[li]Hugo Boss (1885-1948) was a Nazi by conviction (party member since 1931; heard by witnesses to express pro-Nazi sentiments even after 1945)[/li][li]His company was not a designer brand company (it only became one long after his death) but a common or garden clothing manufacturer, then an uniform manufacturer, after WWII a work clothing manufacturer.[/li][li]During the Third Reich the factory manufactured party/Hitler Youth/SA etc. uniforms, both on contract for the party and for sale to party/Hitler Youth members who had to buy their own uniforms. It was not the designer but a manufacturer to the party-approved patterns. (BTW the design of the original party uniforms was that intended for the Imperial German colonial service - the party got a cheap surplus uniform lot after the German colonies were lost. Hence Brownshirts, from the khaki-ish colour.)[/li][li]The company also got state contracts to manufacture Wehrmacht uniforms (Hugo’s party connections won’t have hurt), and employed forced labour during WW II (a page (German language) from a site on forced labour in Metzingen) [/li][/ul]
Presumably, after the company became a designer brand under Hugo Boss’ successors, management considered the word “Boss” to have more marketing punch than “Holy”, the name of the boss at the time (would ambitious people rather buy a Holy suit than a Boss suit? I think not). The unsavoury history wasnt’a consideration yet.
It is a simple fact that we have evolved as social animals with a strong innate sense of group identity. Instinctively, we put a circle around some set that is “Us”, and associate strongly positive feelings with things related to that set, and negative feelings with things that are in opposition or detrimental to that set.
Here’s a data point if you want actual study results, discussed by Dr. Keith E. Stanovich in the Nov/Dec 2009 issue of Scientific American Mind, and in his book What Intelligence Tests Miss: The Psychology of Rational Thought.
Two groups of (American) subjects were presented with this scenario: Imagine that the U.S. Department of Transportation has found that a particular German car is eight times more likely than a typical family car to kill occupants of another car in a crash. The federal government is considering restricting sale and use of this German car. Please answer the following two questions: Do you think sales of the German car should be banned in the U.S.? Do you think the German car should be banned from being driven on American streets?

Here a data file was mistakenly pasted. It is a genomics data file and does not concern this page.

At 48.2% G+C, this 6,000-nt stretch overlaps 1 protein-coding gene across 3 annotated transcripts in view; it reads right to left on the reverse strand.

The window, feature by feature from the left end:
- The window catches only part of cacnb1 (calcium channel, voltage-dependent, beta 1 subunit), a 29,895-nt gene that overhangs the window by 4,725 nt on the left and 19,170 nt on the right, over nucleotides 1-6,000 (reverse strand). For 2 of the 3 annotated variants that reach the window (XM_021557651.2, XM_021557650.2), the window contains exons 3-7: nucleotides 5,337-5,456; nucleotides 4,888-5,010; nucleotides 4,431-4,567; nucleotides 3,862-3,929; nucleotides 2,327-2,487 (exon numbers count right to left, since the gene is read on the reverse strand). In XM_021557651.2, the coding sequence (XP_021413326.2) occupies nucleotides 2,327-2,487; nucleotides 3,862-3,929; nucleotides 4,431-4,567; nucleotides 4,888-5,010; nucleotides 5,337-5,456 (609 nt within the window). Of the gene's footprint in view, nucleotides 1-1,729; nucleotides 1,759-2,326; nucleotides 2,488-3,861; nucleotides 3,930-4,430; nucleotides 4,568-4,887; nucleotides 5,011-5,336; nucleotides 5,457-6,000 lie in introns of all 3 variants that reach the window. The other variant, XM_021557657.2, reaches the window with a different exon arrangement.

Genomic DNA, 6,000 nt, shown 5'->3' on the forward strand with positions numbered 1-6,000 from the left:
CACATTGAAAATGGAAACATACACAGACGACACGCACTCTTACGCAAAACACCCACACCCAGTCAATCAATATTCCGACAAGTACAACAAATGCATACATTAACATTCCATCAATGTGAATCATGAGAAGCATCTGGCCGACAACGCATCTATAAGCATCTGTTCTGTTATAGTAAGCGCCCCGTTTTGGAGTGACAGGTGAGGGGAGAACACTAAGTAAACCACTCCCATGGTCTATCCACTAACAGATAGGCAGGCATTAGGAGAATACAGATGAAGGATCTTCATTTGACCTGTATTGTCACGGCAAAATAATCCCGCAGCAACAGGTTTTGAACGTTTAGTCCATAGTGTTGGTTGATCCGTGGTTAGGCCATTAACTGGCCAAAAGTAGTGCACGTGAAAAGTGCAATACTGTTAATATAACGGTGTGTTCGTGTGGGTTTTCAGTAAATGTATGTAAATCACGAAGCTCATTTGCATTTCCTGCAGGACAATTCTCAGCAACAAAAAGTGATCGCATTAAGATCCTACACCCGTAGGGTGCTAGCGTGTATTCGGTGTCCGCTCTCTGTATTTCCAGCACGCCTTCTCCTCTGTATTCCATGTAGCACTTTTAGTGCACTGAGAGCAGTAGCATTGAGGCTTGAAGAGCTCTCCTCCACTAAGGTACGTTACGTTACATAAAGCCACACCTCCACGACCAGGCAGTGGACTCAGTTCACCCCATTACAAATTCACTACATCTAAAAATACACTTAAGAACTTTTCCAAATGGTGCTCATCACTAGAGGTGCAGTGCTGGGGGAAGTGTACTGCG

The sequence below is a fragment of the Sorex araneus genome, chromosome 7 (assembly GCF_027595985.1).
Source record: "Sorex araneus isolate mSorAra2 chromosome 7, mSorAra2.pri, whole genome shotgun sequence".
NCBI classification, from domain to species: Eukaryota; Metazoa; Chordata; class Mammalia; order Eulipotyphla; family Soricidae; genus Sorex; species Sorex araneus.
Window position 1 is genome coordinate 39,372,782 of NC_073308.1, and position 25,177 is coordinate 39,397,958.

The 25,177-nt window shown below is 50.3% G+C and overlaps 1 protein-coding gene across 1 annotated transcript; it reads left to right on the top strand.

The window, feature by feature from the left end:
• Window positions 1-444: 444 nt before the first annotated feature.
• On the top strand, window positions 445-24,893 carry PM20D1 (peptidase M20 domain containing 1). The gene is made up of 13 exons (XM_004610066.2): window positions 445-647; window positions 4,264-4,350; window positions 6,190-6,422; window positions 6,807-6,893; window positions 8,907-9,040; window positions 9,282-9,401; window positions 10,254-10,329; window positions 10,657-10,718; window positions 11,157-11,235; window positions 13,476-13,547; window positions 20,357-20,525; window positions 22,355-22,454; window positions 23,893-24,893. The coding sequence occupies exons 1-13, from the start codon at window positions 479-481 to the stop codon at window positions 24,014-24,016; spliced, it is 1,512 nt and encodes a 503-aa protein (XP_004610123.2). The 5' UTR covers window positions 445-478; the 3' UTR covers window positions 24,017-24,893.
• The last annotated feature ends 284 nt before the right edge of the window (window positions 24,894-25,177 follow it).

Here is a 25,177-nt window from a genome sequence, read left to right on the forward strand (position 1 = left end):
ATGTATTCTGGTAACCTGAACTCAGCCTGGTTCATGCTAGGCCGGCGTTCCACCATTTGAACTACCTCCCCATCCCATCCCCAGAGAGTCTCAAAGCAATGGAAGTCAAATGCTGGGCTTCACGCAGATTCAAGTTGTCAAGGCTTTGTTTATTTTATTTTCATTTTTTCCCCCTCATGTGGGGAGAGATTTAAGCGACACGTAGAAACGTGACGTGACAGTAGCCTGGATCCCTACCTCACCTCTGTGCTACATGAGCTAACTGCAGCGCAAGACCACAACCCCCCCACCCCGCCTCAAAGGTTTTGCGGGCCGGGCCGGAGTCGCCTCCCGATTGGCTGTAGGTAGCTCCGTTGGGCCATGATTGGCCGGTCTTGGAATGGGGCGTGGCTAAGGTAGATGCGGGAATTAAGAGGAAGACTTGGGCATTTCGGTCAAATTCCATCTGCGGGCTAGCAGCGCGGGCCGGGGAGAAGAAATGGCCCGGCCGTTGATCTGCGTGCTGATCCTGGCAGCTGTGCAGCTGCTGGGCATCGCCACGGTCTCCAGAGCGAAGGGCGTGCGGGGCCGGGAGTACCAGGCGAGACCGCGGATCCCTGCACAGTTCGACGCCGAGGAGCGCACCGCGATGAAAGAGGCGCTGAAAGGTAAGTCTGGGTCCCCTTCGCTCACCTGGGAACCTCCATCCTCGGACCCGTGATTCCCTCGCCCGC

Another group was given essentially the same question, but stated a different way: Imagine that the Department of Transportation has found that the Ford Explorer is eight times more likely than a typical family car to kill occupants of another car in a crash. The German government is considering restricting sale or use of the Ford Explorer. Please answer the following two questions: Do you think sales of the Ford Explorer should be banned in Germany? Do you think the Ford Explorer should be banned from being driven on German streets?
You can predict the results: among American subjects tested, 78.4% thought car sales should be banned and 73.7% percent thought the car should be kept off the streets when told it was a German car being used in the US, but for the subjects given the context of restricting or banning an American car in Germany with the exactly same statistics, the response rates dropped to 51.4% and 39.2%.
The most interesting thing about Dr. Stanovich’s stuides is that they indicate that the tendency to go with the “gut feeling” of this type of bias, as well as other types of essentially irrational thinking patterns, is only weakly correlated with analytical intelligence as measured by standardized IQ tests. In other words, just because someone is very good at thinking through word problems and “doing the math”, doesn’t mean that person sees the everyday world as a set of mathematical word problems.
You can speculate if you like about the environmental pressures that led to the evolution of bias traits like that, but that is really all it will be, speculation. It’s hard to think of a way to test something like that conclusively. But the advantages are pretty obvious of having tight-knit social groups in terms of maintaining claims on territory and resources against other groups, and of evolving ways to make that knitting as visceral and instinctive as possible.